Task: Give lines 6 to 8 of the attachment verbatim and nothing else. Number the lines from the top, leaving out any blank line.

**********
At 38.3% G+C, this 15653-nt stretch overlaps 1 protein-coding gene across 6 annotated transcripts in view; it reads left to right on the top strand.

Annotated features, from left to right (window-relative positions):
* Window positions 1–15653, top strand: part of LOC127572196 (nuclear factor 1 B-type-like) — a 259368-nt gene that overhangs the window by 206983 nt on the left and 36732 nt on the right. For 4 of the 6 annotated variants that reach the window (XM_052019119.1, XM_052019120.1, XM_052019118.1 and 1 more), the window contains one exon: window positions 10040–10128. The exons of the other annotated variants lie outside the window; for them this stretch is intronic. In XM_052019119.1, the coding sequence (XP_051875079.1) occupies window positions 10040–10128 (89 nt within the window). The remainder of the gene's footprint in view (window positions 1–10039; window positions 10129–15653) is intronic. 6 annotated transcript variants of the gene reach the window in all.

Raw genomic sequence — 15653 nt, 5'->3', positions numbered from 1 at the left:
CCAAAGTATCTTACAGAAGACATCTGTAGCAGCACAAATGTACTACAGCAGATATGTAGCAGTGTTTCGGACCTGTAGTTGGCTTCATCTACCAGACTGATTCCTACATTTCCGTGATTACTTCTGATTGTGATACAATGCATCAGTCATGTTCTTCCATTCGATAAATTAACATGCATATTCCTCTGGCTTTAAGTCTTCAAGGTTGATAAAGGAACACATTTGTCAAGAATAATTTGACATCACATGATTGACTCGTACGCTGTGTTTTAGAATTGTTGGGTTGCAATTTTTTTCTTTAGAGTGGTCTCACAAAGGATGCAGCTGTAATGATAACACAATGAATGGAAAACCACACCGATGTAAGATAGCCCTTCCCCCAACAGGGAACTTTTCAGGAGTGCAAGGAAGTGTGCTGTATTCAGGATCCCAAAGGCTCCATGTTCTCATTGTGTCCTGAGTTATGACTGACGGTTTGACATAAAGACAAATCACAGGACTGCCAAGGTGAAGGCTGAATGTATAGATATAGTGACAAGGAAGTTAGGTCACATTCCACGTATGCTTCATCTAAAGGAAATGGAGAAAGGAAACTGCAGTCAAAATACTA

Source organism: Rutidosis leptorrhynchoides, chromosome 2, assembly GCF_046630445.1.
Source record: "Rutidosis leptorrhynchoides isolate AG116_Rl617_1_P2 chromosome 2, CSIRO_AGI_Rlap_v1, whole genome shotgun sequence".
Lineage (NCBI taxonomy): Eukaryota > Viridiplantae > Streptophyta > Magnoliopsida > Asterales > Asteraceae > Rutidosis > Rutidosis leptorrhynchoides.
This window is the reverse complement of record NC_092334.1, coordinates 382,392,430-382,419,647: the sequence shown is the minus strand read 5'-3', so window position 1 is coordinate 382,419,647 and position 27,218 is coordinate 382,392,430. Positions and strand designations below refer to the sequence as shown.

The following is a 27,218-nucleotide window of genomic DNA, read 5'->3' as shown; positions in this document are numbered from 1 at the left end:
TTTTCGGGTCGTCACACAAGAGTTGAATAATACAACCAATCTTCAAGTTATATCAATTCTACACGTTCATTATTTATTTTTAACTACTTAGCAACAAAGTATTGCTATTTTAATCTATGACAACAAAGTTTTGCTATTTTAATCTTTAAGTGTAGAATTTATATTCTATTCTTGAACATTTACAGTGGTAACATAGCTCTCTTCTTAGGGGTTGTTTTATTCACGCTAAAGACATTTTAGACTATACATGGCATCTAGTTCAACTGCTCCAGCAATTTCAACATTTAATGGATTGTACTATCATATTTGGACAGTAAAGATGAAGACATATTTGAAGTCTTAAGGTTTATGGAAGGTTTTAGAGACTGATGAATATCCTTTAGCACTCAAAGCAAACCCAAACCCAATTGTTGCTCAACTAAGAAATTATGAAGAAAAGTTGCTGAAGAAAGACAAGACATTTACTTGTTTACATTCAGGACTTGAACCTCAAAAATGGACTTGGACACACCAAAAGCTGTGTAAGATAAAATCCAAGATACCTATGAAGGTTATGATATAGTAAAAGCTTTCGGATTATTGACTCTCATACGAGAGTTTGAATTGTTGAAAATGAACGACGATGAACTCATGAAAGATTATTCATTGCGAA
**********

Source organism: Rutidosis leptorrhynchoides, chromosome 2, assembly GCF_046630445.1.
Source record: "Rutidosis leptorrhynchoides isolate AG116_Rl617_1_P2 chromosome 2, CSIRO_AGI_Rlap_v1, whole genome shotgun sequence".
Lineage (NCBI taxonomy): Eukaryota > Viridiplantae > Streptophyta > Magnoliopsida > Asterales > Asteraceae > Rutidosis > Rutidosis leptorrhynchoides.